We've put a range of camping gear to the test. Photo: Bob Smith Photography

We've put a range of camping gear to the test. Photo: Bob Smith Photography

There has been a marked increase in the number of people taking camping breaks and enjoying the countryside since the Covid-19 lockdown restricted the potential for overseas holidays.

I’ve been a keen camper for many years, and love the feeling and freedom of sleeping under canvas (though it’s usually polyester or polyamide in reality these days).

I enjoy both base camping, which I class as pitching your tent on established campsites with facilities such as toilets, showers and washing facilities, and wild camping, which seems to have morphed into backpack camping terminology to differentiate it from irresponsible ‘fly camping’ which also unfortunately experienced a growth over the past few years.

For this review, I class wild camping as carrying your gear to a remote location, usually in the hills, pitching for one night and leaving no trace of your stay.

Some of the gear in this feature I’ve classed as suitable for wild camping; some for base camping and van camping, and some will also have a use at home.

So here’s my view of camping accessories that make life in the tent a little more pleasant experience.

Rab Stratosphere Pillow.. Photo: Bob Smith Photography

Rab Stratosphere Pillow.. Photo: Bob Smith Photography

Rab Stratosphere Pillow
Packed size: 13cm x 7cm
Inflated size: 36cm x 26cm x 10 cm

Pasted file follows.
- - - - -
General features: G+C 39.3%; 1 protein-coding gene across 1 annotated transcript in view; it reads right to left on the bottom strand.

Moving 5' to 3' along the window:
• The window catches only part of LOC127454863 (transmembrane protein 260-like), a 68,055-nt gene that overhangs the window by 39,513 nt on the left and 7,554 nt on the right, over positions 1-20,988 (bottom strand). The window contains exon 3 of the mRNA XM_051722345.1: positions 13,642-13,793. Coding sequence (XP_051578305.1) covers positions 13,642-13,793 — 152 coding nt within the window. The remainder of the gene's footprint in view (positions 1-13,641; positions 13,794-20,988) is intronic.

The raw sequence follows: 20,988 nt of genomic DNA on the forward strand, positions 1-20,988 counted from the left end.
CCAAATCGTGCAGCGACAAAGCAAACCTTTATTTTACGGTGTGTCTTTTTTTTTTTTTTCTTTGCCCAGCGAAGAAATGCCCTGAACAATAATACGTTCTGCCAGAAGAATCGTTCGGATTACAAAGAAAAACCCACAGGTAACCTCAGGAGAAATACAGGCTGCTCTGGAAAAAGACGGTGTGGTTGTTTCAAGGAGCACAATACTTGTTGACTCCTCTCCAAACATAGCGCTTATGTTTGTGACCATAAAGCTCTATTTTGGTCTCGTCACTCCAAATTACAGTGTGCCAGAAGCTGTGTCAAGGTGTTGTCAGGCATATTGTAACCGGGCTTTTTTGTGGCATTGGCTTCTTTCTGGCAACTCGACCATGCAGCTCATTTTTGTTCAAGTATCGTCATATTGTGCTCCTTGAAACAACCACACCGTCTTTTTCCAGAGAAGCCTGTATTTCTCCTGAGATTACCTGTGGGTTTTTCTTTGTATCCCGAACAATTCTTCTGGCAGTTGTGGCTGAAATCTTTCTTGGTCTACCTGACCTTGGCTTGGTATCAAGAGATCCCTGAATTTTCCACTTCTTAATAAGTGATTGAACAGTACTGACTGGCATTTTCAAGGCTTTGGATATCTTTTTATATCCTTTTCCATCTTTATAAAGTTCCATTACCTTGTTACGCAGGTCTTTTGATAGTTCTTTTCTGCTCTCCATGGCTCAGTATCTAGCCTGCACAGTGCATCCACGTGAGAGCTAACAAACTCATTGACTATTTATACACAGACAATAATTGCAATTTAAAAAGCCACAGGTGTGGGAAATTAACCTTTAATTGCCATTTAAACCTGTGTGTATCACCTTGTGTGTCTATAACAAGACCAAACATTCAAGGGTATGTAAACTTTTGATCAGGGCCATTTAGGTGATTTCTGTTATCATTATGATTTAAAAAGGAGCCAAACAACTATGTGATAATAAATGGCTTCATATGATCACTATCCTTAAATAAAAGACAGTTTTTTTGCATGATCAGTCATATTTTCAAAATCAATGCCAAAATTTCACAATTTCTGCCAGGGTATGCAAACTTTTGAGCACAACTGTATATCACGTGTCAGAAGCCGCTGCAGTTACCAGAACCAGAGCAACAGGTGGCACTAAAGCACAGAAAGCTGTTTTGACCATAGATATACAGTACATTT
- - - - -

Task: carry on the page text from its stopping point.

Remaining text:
Country of manufacture: China

Lightweight camping, especially backpacking, involves making a considered choice on what to pack and what to leave out. The Stratosphere Pillow is so small and light that it has become an essential on my multi-day walks.

I’ve found a pillow is one of the luxuries that really makes a difference to how well I sleep in the tent. This inflatable model stuffs into a very small bag that takes up hardly any room in the rucksack. It has a two-part valve with a non-return section that allows easy inflation. To deflate, you open the main part of the valve to easily expel all the air. I found inflating the pillow to just less than fully gave the right thickness with just a little yield to aid comfort. The fully inflated thickness is 10cm.

The upper surface of the Stratosphere is a soft, wicking polyester fabric that feels comfortable on the face. The lower surface is brushed recycled polyester, which helped stop the pillow sliding about. The pillow also contains Rab’s Stratus insulation on its top to provide a little warmth. The pillow has a slight scallop to accommodate the neck.

The Stratosphere Pillow is fluorocarbon-free.

I’d class this as an essential piece of camping kit for my backpacking walks. It works well and is money well spent for the comfort it provides. The hardest aspect of using it is getting it back in its very small soft case.

Best uses: base camping; wild camping; backpacking; trekking; glamping; van camping